All global airlines are working to raise their levels of direct distribution, and US major Delta Air Lines is no different. The company now estimates roughly 50% of its ticket sales are generated through its website, and half of its First Class seats are now sold at full price.
- Delta Air Lines is working to drive direct distribution and is already seeing more than half all tickets now being sold via its website;
- The US major is seeing “huge shift” in booking patterns with strong demand for its premium product offering;
- Delta says it sees “no meaningful risk” from long-haul, low cost competitors despite their recent growth into the North American market;
- The airline’s CEO Ed Bastian says previous low fuel rates created “a lot of dysfunctional behaviour,” but spike in prices could cause a big impact on the low cost business model.
Speaking at a recent investor conference, Delta CEO Ed Bastian acknowledged in the past “the industry was rightfully criticised as having lost control of its distribution”. But now with 50% of its customers booking directly at delta.com, “customers are coming directly to us, because they know they’re going to get the best value from Delta as well as be able to tape into the various offerings..”, including bundled fares and First Class.
Mr Bastian also stated the US airline industry has historically given its First Class product away, “it used to be all through upgrades”. Any business model in which you’re giving your best product away, “it’s going to have some challenges to it”, Mr Bastian remarked. But Delta is now at a point where “50% of our First Class seats are paid for, and that alone is a huge shift from where we’ve been. And you’re gong to see more and more of that as we go forward”.
Meanwhile, Delta says it sees no meaningful risk from long-haul, low cost competitors. Low cost operators Norwegian and WOWair have garnered meaningful attention during the last couple of years as they’ve bolstered their presence in the busy trans-Atlantic market, but Delta Air Lines believes rising fuel prices create formidable challenges for those operators.
Delta and its SkyTeam JV partners Air France, KLM and Aliltalia hold a combined 24% seat share between the US and Western Europe, according to data from CAPA – Centre for Aviation and OAG for early Jun-2018. Delta and Virgin Atlantic, which also operate under an immunised JV, represent a 20% share.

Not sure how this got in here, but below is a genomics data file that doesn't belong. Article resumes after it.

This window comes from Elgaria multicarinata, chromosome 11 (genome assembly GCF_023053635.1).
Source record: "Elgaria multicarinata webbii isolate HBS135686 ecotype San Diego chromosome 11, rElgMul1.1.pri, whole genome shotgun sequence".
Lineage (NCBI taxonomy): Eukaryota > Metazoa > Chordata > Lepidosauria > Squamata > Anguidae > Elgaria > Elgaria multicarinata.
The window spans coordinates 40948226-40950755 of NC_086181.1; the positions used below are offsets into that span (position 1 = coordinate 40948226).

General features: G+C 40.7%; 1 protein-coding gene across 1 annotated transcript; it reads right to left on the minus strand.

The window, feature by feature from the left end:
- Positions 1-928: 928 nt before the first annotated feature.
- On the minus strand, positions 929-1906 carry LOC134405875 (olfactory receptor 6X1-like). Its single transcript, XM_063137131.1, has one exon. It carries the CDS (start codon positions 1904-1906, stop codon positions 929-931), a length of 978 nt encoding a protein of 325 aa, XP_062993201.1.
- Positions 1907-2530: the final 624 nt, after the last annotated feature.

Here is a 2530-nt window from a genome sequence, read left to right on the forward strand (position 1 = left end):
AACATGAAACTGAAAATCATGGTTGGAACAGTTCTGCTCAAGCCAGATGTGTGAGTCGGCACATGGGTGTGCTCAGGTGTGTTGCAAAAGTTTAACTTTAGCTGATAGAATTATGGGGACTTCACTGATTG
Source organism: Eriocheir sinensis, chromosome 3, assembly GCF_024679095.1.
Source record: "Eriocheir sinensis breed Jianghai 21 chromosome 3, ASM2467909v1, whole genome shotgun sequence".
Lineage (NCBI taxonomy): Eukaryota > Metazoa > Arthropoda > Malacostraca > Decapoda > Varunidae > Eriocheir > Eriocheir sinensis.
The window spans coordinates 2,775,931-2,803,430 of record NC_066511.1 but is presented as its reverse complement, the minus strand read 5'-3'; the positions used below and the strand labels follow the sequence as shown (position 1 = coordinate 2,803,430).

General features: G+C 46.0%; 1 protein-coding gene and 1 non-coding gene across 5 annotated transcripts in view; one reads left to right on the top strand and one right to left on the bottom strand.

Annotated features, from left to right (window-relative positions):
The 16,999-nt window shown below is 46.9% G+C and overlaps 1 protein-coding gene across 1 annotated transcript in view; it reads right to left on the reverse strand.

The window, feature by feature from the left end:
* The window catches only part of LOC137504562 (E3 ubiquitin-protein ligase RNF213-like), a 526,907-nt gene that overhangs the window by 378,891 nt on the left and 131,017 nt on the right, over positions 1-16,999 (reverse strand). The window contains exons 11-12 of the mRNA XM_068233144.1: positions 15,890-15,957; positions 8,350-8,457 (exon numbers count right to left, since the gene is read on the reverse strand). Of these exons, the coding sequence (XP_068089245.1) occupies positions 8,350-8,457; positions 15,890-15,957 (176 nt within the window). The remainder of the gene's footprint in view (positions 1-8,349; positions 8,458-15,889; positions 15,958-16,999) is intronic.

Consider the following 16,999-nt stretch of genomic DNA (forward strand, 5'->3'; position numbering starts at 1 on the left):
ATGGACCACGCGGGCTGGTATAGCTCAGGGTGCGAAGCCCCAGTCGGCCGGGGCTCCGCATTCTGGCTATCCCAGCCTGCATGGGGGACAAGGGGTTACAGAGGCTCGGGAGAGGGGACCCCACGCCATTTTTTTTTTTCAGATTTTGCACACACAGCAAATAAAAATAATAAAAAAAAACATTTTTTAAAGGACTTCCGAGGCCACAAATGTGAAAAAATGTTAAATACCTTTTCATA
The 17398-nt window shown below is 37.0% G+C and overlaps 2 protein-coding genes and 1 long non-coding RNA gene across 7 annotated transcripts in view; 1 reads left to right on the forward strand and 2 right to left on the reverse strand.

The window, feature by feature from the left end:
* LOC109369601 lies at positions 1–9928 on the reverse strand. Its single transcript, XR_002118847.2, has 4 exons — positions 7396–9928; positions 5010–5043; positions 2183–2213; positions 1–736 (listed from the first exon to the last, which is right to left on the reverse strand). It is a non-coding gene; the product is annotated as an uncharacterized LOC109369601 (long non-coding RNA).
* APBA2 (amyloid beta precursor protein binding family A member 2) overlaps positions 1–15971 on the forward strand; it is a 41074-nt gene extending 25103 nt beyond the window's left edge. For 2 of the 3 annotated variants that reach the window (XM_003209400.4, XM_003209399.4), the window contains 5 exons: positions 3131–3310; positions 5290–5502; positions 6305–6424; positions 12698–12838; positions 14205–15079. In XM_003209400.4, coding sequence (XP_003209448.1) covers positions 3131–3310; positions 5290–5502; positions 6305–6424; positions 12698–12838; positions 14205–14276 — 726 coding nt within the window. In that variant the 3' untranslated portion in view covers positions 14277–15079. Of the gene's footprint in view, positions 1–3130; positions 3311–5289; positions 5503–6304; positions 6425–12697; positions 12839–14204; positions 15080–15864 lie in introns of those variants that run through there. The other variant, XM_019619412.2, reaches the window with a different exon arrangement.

CHART – It may be hard to see the detail on this chart but it clearly highlights the competition in the trans-Atlantic market and Delta Air Lines market leading position in terms of capacitySource: CAPA – Centre for Aviation and OAG
Meanwhile, the Norwegian Group holds a combined share of roughly 5.4% and WOWair’s share is 2%. However, just to illustrate the rapid growth Norwegian and WOW have undertaken, WOW’s seats deployed between the US and Western Europe have jumped 84% year-on-year.
Speaking recently at the same investor conference, Ed Bastian remarked that “you’ll always have sources of people trying to come into the market in terms of the ultra low cost guys…we’re not looking for those customers. Customers that travel on those ultra low cost carriers are people that would otherwise would not be flying. They take their traffic from the couch…”. .
Mr Bastian also noted fuel prices have jumped 50% during the last year, and the increases are causing a big impact on the low cost business model. “It is something that the bigger carriers, the more premium carriers can actually afford and can invest against to be able get the pricing where it needs to be”, he concluded.
Fuel prices at USD30 per barrel created “a lot of dysfunctional behaviour”, Mr Bastian concluded. But fuel prices ranging between USD70 to USD90 per barrel, “…is a much more sweet spot for the industry”, because it creates a pause before operators put capacity into the market in terms of how they are going to be able to afford the price for it, he explained.
Delta’s top-line trans-Atlantic revenues grew 15% year-on-year during 1Q2018, “so obviously it’s not been hit too hard by the Norwegians and some of the ultra low-cost guys that you talk about”, Mr Bastian concluded, simply concluding he sees no “meaningful risk” from low cost competitors in long haul markets.